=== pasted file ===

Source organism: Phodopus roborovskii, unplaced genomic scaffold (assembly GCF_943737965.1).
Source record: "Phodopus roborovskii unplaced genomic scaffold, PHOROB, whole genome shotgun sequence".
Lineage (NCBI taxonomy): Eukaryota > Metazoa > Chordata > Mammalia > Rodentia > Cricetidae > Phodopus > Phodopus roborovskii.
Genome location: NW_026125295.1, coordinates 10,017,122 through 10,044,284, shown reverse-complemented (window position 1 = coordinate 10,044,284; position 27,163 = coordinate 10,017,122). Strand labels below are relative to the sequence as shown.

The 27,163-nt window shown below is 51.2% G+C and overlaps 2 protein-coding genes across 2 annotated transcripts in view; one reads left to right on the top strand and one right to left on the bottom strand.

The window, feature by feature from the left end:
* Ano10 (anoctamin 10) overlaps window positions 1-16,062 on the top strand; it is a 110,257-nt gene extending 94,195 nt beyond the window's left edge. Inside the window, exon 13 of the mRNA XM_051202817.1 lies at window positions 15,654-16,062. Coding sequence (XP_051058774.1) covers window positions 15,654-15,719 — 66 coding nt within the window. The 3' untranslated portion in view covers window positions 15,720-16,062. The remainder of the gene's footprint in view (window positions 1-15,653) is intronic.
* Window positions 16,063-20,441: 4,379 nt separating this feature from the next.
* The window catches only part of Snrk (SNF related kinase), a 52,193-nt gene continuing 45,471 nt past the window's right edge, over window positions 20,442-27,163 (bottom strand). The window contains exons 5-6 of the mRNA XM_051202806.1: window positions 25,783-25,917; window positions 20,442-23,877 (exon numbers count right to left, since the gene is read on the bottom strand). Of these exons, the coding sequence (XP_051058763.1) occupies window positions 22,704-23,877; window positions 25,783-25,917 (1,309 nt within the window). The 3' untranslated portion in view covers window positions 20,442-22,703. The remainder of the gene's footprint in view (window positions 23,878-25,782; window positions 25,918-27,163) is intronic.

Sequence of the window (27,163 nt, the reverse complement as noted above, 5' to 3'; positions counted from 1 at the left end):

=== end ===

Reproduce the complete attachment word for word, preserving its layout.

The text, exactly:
Source organism: Phodopus roborovskii, unplaced genomic scaffold (assembly GCF_943737965.1).
Source record: "Phodopus roborovskii unplaced genomic scaffold, PHOROB, whole genome shotgun sequence".
Lineage (NCBI taxonomy): Eukaryota > Metazoa > Chordata > Mammalia > Rodentia > Cricetidae > Phodopus > Phodopus roborovskii.
Genome location: NW_026125295.1, coordinates 10,017,122 through 10,044,284, shown reverse-complemented (window position 1 = coordinate 10,044,284; position 27,163 = coordinate 10,017,122). Strand labels below are relative to the sequence as shown.

The 27,163-nt window shown below is 51.2% G+C and overlaps 2 protein-coding genes across 2 annotated transcripts in view; one reads left to right on the top strand and one right to left on the bottom strand.

The window, feature by feature from the left end:
* Ano10 (anoctamin 10) overlaps window positions 1-16,062 on the top strand; it is a 110,257-nt gene extending 94,195 nt beyond the window's left edge. Inside the window, exon 13 of the mRNA XM_051202817.1 lies at window positions 15,654-16,062. Coding sequence (XP_051058774.1) covers window positions 15,654-15,719 — 66 coding nt within the window. The 3' untranslated portion in view covers window positions 15,720-16,062. The remainder of the gene's footprint in view (window positions 1-15,653) is intronic.
* Window positions 16,063-20,441: 4,379 nt separating this feature from the next.
* The window catches only part of Snrk (SNF related kinase), a 52,193-nt gene continuing 45,471 nt past the window's right edge, over window positions 20,442-27,163 (bottom strand). The window contains exons 5-6 of the mRNA XM_051202806.1: window positions 25,783-25,917; window positions 20,442-23,877 (exon numbers count right to left, since the gene is read on the bottom strand). Of these exons, the coding sequence (XP_051058763.1) occupies window positions 22,704-23,877; window positions 25,783-25,917 (1,309 nt within the window). The 3' untranslated portion in view covers window positions 20,442-22,703. The remainder of the gene's footprint in view (window positions 23,878-25,782; window positions 25,918-27,163) is intronic.

Sequence of the window (27,163 nt, the reverse complement as noted above, 5' to 3'; positions counted from 1 at the left end):